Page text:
Our final stop on the South Island was Kaikoura. From Franz Josef we had a brief stop in Reefton, a small town on the Lewis pass known for its mining history. Then onward to Kaikoura, a small tourist town just north of Christchurch, that made international news in 2016 after a 7.8 earthquake. The town continues to rebuild and the road between Kaikoura and Picton only recently opened. Kaikoura is well known for its marine life. Sperm whales and dusky dolphins are permanent residents off the coast, and the locals are starting to see more diverse marine life during migrating season. We learned about the Kaikoura Canyon, which is 500m out from the peninsula and plunges to 1200m - 1600m in depth, making a great environment for whales, dolphins, seals and a variety of fish. Our first day we completed the peninsula walk, taking us up over the top, into South Bay, and then back over the peninsula arm into Kaikoura. The peninsula extends about 5km out into the ocean, giving walkers great views of the various bays and rocks, as well as the seal colony baking by the water. We even spotted some dolphins off the coast at the start of our walk, playing and feeding midday.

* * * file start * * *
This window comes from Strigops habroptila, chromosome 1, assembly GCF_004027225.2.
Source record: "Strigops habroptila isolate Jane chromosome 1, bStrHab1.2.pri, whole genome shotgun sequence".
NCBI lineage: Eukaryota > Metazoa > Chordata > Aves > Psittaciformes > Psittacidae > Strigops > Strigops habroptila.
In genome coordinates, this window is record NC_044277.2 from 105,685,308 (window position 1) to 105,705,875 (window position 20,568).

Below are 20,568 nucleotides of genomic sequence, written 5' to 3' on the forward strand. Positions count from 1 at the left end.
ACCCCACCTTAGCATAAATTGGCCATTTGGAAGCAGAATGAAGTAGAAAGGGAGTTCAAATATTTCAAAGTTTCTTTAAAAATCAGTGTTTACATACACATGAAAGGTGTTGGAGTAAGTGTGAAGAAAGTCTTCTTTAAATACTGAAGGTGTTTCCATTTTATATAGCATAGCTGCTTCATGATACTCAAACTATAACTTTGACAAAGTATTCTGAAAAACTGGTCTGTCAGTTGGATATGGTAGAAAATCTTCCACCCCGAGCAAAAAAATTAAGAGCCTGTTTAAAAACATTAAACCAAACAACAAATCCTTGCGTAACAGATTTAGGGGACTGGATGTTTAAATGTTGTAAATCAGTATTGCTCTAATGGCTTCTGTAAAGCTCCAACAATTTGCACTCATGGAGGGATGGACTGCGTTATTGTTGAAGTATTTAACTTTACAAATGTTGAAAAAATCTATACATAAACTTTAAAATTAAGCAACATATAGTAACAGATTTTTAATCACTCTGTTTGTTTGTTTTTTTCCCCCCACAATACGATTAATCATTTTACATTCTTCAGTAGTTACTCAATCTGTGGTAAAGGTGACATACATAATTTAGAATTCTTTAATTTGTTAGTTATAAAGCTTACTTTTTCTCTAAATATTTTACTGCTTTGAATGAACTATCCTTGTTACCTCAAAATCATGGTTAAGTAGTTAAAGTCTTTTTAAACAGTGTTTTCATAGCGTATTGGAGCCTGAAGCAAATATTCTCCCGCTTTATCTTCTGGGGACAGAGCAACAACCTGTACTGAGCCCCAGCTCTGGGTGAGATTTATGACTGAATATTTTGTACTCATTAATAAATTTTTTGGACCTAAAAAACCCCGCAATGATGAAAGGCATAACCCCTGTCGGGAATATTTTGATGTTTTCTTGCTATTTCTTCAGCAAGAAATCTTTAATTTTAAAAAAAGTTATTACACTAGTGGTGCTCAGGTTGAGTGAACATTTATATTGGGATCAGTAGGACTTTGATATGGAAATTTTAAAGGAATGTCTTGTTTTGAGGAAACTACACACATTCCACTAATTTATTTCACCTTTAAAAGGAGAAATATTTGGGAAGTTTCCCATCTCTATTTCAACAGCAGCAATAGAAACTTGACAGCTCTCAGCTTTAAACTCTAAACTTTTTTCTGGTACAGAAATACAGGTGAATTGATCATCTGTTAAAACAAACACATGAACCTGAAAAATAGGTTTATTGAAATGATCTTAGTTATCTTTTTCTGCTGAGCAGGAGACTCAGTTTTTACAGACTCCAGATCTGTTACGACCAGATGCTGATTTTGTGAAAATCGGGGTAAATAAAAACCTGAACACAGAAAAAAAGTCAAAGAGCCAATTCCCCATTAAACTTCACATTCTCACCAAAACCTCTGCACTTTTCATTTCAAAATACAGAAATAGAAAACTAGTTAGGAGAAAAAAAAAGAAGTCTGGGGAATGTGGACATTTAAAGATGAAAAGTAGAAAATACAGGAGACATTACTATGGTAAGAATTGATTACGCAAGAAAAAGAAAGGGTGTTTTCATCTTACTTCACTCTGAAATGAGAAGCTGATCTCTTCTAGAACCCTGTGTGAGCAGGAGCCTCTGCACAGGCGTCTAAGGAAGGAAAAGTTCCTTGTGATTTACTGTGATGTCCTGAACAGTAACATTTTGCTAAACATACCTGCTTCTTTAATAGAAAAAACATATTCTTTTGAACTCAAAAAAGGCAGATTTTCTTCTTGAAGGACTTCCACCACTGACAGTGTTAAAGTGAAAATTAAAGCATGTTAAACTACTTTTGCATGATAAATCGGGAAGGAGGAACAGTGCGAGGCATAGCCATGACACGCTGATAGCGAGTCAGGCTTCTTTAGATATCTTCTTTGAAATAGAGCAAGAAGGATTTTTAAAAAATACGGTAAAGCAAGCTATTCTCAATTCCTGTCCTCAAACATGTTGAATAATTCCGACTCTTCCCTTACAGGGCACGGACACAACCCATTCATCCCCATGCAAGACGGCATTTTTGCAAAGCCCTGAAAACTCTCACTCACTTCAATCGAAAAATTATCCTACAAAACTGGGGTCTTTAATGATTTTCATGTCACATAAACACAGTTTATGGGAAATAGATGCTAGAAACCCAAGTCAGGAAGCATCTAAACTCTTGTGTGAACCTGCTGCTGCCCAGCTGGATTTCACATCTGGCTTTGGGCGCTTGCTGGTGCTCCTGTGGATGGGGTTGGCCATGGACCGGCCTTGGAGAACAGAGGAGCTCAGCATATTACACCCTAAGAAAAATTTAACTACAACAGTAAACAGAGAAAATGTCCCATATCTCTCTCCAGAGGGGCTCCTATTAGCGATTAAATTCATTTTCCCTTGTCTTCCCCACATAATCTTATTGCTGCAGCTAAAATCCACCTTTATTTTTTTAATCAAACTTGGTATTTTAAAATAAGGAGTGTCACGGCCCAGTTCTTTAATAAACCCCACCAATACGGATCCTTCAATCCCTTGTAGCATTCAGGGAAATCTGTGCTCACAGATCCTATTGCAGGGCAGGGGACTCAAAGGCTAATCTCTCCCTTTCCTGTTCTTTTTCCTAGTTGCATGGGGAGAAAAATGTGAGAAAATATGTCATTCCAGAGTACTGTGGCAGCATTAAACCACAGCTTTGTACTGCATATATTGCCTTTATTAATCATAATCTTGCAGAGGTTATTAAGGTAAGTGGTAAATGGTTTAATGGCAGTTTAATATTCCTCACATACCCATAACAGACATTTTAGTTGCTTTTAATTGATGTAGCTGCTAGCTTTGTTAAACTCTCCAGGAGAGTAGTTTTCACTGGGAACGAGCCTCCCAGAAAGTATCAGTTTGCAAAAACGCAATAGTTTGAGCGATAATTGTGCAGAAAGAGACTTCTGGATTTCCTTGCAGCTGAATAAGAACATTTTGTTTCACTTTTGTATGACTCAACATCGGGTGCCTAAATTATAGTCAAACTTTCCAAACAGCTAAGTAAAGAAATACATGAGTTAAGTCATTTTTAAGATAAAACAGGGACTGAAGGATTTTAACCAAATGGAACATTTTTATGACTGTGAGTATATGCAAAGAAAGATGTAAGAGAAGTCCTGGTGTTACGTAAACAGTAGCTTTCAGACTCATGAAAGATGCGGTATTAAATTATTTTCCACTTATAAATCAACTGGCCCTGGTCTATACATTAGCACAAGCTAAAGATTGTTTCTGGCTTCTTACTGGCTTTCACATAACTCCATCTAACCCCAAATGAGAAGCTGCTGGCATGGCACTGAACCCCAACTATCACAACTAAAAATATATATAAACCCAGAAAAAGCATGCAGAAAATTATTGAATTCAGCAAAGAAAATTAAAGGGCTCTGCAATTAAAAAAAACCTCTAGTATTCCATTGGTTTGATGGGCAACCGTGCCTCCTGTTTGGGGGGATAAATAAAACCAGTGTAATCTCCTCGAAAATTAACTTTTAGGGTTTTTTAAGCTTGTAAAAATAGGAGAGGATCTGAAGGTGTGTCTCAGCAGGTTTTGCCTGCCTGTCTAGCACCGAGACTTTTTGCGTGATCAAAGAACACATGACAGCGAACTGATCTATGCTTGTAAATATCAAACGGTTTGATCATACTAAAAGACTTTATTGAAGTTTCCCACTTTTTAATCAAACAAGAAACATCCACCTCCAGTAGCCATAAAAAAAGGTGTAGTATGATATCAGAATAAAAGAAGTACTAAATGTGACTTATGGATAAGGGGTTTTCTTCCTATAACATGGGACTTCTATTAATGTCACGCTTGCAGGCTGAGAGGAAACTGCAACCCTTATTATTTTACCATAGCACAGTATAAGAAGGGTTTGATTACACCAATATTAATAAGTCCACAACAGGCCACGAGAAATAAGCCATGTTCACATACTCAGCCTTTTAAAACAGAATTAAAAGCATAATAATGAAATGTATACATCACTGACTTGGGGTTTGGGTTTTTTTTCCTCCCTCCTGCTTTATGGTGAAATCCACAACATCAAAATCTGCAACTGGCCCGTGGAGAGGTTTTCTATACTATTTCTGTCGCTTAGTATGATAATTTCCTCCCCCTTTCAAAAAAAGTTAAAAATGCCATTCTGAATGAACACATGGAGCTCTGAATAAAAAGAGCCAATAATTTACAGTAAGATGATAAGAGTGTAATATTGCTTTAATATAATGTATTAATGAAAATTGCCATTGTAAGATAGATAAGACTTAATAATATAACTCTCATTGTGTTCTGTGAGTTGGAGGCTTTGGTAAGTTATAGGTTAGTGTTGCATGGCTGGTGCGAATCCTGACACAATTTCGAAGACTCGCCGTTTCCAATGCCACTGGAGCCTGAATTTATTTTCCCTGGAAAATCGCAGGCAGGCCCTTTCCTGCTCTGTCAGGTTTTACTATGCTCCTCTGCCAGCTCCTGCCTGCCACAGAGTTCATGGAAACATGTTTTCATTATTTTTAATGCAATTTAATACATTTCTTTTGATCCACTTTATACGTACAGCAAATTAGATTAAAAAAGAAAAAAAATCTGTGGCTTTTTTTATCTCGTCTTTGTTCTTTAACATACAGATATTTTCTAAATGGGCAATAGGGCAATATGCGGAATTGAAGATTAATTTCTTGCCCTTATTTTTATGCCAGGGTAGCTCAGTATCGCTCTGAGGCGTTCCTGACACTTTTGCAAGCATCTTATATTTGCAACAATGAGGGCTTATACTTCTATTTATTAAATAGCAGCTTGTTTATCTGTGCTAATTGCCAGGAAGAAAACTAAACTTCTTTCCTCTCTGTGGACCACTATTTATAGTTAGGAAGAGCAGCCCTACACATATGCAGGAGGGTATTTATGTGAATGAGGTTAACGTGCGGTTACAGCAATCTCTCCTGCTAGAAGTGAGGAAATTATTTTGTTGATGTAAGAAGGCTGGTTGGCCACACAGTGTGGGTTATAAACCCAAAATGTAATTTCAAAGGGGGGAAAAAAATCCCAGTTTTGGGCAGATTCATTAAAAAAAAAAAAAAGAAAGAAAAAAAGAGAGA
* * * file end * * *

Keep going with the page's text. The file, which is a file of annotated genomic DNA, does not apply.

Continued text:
Our second day we ventured out into South Bay in search of whales, dolphins and other marine life...we were not disappointed. With 2hrs on the water we had three encounters with sperm whales and watched a large pod of dusky dolphins playing, human watching, and putting on a bit of a show!
We learned that sperm whales surface for about 5 minutes before deep diving again for approximately 45-60min, and they are the largest toothed whale feeding on everything from tuna, squid and even sharks. Thankfully they surface in the same general area...so the whale watching company has its points of reference, an echo microphone, and a spotter that helped us find the whales. The dolphins on the other hand seem to look for humans, and then play around putting on a show to ensure we are thoroughly entertained. And we were! Interesting fact is that their jumping actually helps the rest of the pod feed, as it scares the fish at the surface levels and sends them down towards the waiting dolphins...sneaky!
Our drive toward Picton put the earthquake damage into perspective. The earthquake caused 9 slips along highway 1, traveling north. The highway continues to be closed overnight for safety reasons, and the train traveling north is postponed indefinitely. As we drove the length of the work section (41 km) the scars on the mountain sides were profound.